Tried 10/14/14 – 10/24/14

Mary Kay Scott represented a defendant endocrinologist in a medical negligence matter for Survival Action and Wrongful Death in Woodstock in McHenry County Illinois recently. The two week trial took place from October 14, through 24, and resulted in a not guilty for all parties. The plaintiff was a 49 year old, obese woman, with history of hypertension for several years and diabetes treated by diet only. She was seen by her primary care physician, and a low TSH lab was obtained on June 5, 2008, and she was re-tested on June 9, 2008, and found to again have low TSH, and at this time an elevated Free T4 suggesting hyperthyroidism. She was referred by the primary care physician, and an appointment for follow-up was made on June 23, 2008. In the interim, the plaintiff went to Centegra Hospital NIMC, for chest pain and shortness of breath, with extreme hypertension and tachycardia. She had elevated troponins, and had a full cardiac workup, including stress testing, echocardiogram, and a cardiac catheterization. Her blood pressure and tachycardia came down during the ER portion of the stay with medication, and remained stable throughout the hospitalization. During that hospital stay, the interventional cardiologist ordered thyroid labs, which returned with the TSH lower than the prior labs , and the Free T4 elevated beyond the limits of the labs assays. She was discharged by the cardiologist without him having reviewed the labs on June 21, 2008. She went home, had her birthday party, and saw family and friends and went shopping. She was to have medical management of her heart issues, and to start a cardiac rehabilitation program.

She came to the endocrinologist’ previously set appointment on June 23, 2008, in the afternoon and was evaluated by him. Her blood pressure was 118/64 normal, and she was tachycardic without an exact heart rate noted. Importantly she was on a beta blocker which treats the tachycardia associated with hyperthyroidism. Beta blocker was agreed by all physicians to be the first treatment for hyperthyroidism, which to this point had no known cause. The doctor was aware of the hospital stay and the cardiac catheterization, and had the labs from June 9, which is what he relied on, and he ordered testing to determine the cause of the hyperthyroid condition. She left his office with her husband, went shopping, talked on the phone and with friends and was outside while her husband barbecued. She felt nauseous and got ill in the bathroom, came back out, and her eyes rolled back into her head in a split second. EMT’s responded and she had ventricular fibrillation and asystole and could not be revived when brought back to Centegra Hospital.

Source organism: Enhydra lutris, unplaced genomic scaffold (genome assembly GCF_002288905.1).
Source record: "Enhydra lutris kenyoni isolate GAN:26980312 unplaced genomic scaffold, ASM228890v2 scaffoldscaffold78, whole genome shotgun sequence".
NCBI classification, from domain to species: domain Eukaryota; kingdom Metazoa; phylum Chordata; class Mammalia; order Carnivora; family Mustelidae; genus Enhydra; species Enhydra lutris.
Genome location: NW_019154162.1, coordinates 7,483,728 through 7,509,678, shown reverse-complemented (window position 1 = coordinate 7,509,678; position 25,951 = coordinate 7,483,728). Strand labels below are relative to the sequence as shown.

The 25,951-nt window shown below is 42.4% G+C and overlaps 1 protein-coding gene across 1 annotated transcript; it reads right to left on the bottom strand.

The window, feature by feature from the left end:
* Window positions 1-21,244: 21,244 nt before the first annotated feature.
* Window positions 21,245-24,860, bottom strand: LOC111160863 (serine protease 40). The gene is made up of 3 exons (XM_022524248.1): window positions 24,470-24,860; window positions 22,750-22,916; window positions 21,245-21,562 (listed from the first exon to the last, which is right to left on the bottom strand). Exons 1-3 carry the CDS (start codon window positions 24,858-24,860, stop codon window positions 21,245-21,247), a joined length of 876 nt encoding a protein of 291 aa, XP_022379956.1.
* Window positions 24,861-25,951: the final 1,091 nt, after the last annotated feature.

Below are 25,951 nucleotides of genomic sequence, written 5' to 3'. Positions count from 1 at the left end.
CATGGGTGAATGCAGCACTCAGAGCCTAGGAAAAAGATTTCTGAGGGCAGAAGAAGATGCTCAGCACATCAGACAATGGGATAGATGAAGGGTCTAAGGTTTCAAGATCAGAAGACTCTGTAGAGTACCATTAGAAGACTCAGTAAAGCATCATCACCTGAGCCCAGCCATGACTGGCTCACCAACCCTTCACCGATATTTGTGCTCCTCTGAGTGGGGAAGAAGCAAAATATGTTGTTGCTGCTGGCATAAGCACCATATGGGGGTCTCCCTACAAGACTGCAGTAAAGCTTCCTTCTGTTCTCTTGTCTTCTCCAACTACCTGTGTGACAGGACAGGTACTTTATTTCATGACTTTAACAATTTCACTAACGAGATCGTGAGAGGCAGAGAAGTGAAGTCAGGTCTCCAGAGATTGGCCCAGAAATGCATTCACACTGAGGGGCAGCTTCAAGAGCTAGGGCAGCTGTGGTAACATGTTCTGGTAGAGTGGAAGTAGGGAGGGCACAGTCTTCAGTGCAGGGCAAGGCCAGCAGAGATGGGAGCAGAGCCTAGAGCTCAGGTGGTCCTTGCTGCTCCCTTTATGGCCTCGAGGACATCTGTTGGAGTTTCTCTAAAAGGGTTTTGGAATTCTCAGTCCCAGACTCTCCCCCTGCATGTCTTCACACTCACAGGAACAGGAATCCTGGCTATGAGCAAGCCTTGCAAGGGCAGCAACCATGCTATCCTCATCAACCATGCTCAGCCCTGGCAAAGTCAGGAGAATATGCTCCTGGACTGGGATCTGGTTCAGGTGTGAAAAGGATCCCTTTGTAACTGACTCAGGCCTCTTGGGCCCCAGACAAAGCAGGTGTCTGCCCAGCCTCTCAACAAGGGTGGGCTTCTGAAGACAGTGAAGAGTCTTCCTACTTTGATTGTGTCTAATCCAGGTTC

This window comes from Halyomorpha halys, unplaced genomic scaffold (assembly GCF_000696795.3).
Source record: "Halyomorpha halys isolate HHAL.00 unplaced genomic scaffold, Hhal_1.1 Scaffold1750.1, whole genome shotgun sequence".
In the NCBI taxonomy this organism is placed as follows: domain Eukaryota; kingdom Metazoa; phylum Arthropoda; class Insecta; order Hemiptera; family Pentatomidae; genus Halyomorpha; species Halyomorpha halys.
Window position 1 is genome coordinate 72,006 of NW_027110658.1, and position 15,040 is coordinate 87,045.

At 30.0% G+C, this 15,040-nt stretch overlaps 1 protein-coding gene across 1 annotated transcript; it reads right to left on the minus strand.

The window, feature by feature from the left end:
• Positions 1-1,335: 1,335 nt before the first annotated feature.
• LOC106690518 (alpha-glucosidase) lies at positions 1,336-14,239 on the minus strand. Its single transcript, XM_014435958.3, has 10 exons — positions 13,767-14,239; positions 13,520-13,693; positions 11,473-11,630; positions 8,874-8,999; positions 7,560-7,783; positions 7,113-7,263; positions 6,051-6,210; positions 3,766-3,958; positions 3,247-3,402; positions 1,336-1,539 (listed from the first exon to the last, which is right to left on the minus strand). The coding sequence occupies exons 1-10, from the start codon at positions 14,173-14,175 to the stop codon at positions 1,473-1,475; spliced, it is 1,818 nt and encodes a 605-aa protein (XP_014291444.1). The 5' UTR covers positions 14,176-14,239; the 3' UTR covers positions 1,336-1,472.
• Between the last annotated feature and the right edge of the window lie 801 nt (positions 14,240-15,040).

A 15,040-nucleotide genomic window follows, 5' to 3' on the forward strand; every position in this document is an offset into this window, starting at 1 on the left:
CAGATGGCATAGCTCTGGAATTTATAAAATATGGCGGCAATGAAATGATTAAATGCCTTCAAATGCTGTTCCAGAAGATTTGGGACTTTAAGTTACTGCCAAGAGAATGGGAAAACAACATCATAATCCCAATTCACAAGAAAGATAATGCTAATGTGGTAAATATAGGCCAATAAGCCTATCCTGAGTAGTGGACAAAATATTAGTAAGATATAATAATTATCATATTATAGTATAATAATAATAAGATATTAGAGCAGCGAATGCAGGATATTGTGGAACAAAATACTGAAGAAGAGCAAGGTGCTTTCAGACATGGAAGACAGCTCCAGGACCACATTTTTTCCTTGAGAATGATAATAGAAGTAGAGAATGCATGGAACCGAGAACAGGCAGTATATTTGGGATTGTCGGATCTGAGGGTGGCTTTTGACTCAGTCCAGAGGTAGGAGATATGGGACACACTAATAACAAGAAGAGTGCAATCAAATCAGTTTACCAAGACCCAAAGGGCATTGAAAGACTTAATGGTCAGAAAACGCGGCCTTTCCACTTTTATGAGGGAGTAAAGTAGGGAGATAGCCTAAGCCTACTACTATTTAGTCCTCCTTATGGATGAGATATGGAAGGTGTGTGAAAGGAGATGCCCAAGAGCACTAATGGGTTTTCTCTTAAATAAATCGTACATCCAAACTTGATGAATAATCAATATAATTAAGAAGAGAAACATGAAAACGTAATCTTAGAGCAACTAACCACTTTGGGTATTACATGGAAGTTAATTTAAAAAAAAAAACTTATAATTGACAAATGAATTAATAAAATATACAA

The plaintiff’s theory of the case was the thyroid tests suggested severe hyperthyroidism or thyroid storm. That condition is characterized by unstable blood pressure, which is extremely high, fevers, mental status changes and an extremely ill presentation. The plaintiff’s theory was that the endocrinologist should have ordered the labs from the hospital, and spoken to the doctor’s there and immediately admitted the patient for treatment with PTU and monitoring so her event would have been capable of resuscitation in the hospital. It was admitted by the plaintiff’s endocrinology expert Dr. Donald Skor of St. Louis, MO, that the patient was not in thyroid storm at her primary care physician, during the hospitalization, or during the office visit with the endocrinologist. Further it was admitted by the plaintiff’s endocrinology expert, that labs do not diagnose thyroid storm, it is a clinical diagnosis, and the patient did not have any of the signs or symptoms of thyroid storm.

The defense theory was that the patient was not in thyroid storm, and there was no need to obtain the labs, as thyroid labs change due to the half-life of Free T4 over 4-6 weeks , and the labs from June 9 were the reliable labs. The patient was sick in the hospital, which lowers TSH, and the cardiac catheterization needed the use of heparin, which creates a test tube elevation in the Free T4 labs, so those were not reliable. Further PTU does not treat all causes of hyperthyroidism, and the appropriate plan for workup, along with the beta blocker was in place. Further you do not hospitalize patient’s with normal blood pressures, and some tachycardia, as many hyperthyroid patients have tachycardia. Additional treatment with more beta blockers would lower the normal blood pressure and endanger the patient. Finally ventricular fibrillation is not related to hyperthyroidism, and there is no way to predict an arrhythmia, and the patient died of sudden cardiac death, which is not related to hyperthyroidism.

The plaintiff asked for $7,005,631.52, a claim for pecuniary loss for her husband and grown children, and the funeral bill. No medical bills were submitted pursuant to motions in limine as the hospital care and the endocrinology office visit were required and not caused by any alleged deviations by the defendants. The plaintiff’s counsel did not put in any number for the pain and suffering between the discharge of June 21, and the death on June 23, and during closing argument on behalf of the endocrinologist it was argued that he did not even meet her until the afternoon of June 23, so damages prior to that could not be awarded.
Closing arguments of the plaintiff and three defendants and jury instructions took three and ½ hours, and the verdict came back in two and ½ hours. Joshua Bell was involved in preparation of the case, the motions in limine conference, as well as expert and defendant preparation.